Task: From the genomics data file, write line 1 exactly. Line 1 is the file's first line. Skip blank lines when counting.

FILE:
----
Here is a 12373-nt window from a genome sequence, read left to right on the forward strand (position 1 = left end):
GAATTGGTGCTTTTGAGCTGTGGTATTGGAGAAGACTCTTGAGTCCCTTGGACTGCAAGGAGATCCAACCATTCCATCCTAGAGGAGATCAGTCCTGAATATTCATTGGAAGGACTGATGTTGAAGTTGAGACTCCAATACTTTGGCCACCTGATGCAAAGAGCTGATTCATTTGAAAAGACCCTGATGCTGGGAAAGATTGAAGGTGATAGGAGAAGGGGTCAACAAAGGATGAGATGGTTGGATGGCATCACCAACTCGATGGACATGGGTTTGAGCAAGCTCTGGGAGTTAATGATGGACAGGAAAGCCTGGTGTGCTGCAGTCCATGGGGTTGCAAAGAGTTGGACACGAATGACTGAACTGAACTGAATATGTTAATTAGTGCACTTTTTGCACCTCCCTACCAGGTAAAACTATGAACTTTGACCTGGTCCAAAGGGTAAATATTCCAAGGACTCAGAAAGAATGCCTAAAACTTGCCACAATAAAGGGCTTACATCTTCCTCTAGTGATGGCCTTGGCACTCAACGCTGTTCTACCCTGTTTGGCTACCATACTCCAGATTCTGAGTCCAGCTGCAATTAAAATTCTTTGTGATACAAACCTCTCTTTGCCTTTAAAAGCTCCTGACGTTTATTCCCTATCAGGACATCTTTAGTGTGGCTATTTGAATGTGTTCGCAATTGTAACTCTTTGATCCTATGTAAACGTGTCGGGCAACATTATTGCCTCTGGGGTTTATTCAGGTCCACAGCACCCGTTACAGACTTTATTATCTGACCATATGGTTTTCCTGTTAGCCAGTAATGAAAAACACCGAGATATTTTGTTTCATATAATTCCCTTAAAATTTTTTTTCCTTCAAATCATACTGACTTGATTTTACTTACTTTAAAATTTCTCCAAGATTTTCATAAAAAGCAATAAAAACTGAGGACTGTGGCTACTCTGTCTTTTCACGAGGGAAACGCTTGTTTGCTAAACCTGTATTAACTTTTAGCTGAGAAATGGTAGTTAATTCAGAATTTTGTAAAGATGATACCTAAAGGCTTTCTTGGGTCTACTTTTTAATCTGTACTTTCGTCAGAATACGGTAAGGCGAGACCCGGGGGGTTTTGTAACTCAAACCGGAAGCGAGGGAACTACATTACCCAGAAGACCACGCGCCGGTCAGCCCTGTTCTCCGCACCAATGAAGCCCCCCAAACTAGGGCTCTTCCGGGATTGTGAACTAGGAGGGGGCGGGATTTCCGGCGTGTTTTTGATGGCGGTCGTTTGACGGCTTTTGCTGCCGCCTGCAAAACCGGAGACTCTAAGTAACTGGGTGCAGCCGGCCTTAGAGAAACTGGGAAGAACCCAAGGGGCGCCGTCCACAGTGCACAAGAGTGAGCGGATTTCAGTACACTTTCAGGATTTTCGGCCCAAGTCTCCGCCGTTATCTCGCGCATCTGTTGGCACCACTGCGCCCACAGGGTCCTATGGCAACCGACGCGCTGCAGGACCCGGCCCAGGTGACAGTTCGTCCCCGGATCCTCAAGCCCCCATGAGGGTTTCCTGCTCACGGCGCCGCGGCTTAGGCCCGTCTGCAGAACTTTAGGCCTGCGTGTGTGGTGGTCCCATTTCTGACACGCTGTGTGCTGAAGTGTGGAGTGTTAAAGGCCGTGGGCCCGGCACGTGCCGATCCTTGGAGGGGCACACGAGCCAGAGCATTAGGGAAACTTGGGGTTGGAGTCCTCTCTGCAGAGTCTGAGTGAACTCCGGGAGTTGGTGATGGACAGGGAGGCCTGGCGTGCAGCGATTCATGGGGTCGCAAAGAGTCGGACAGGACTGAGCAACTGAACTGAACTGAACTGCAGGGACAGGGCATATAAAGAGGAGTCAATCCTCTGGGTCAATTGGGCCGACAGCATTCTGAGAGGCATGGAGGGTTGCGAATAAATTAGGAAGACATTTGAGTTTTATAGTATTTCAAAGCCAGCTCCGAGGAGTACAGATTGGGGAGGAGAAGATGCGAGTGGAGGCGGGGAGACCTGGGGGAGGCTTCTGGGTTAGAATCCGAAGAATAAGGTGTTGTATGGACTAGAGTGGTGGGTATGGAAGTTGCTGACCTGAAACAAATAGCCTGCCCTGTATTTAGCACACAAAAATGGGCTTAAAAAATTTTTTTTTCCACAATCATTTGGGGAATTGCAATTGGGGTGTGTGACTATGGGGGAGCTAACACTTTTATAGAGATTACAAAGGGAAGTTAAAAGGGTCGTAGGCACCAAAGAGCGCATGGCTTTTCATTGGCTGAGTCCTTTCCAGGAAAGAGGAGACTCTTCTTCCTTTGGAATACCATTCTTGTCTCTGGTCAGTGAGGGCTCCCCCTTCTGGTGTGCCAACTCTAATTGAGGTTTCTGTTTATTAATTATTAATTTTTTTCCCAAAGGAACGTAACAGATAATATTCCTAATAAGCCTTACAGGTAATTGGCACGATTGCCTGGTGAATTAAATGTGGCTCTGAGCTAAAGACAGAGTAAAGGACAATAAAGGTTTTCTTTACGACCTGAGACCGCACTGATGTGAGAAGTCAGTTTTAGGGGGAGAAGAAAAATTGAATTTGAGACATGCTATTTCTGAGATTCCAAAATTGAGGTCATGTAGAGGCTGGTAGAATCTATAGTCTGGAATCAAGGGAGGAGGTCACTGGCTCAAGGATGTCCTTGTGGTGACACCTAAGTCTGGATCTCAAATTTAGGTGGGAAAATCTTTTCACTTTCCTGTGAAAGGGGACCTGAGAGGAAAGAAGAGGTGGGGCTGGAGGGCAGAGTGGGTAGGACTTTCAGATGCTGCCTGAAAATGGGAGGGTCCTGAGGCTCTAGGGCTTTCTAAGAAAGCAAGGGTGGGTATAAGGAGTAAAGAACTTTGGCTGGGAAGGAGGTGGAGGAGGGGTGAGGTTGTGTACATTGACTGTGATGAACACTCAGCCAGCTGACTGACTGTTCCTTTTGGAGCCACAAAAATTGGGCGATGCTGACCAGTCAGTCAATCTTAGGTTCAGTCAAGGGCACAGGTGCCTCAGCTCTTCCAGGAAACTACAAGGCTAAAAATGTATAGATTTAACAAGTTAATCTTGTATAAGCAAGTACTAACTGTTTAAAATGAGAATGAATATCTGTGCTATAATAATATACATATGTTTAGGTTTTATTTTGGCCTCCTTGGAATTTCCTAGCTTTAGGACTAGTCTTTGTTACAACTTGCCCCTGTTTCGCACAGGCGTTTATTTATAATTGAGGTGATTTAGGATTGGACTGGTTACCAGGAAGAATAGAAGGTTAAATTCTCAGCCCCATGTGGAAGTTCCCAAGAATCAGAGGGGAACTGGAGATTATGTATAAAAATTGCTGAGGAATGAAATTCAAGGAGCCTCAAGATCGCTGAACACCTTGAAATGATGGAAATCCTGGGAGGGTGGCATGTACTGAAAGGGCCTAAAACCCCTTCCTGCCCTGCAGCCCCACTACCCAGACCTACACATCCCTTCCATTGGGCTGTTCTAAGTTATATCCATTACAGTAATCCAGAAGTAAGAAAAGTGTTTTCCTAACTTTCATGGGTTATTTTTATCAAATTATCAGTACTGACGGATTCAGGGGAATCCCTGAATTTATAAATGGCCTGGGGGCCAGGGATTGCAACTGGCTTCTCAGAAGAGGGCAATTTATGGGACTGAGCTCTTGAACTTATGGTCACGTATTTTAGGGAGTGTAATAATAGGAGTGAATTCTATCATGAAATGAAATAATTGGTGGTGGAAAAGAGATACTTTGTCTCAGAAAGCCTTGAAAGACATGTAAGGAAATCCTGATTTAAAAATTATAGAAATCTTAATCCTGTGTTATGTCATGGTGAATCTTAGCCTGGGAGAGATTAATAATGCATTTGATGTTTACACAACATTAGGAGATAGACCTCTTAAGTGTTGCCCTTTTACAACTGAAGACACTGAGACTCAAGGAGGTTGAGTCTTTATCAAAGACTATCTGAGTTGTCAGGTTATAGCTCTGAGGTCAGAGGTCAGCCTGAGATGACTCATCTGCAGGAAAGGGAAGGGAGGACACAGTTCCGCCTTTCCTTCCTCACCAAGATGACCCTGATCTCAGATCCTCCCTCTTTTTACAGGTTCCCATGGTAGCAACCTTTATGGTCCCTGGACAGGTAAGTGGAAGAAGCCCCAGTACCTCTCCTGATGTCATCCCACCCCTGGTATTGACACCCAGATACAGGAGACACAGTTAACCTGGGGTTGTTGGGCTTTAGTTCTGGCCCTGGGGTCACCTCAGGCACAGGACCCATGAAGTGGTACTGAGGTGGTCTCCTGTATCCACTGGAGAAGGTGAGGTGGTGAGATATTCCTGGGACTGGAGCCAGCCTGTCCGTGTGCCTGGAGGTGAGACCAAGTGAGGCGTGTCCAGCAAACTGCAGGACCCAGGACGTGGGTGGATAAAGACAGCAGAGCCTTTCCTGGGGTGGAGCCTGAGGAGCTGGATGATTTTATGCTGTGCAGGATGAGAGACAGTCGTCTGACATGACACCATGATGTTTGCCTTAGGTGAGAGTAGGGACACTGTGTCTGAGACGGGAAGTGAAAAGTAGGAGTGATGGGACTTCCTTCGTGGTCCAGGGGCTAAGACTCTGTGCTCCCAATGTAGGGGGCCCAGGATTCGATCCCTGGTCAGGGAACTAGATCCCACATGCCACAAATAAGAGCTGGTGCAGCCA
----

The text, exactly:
Here is a 12373-nt window from a genome sequence, read left to right on the forward strand (position 1 = left end):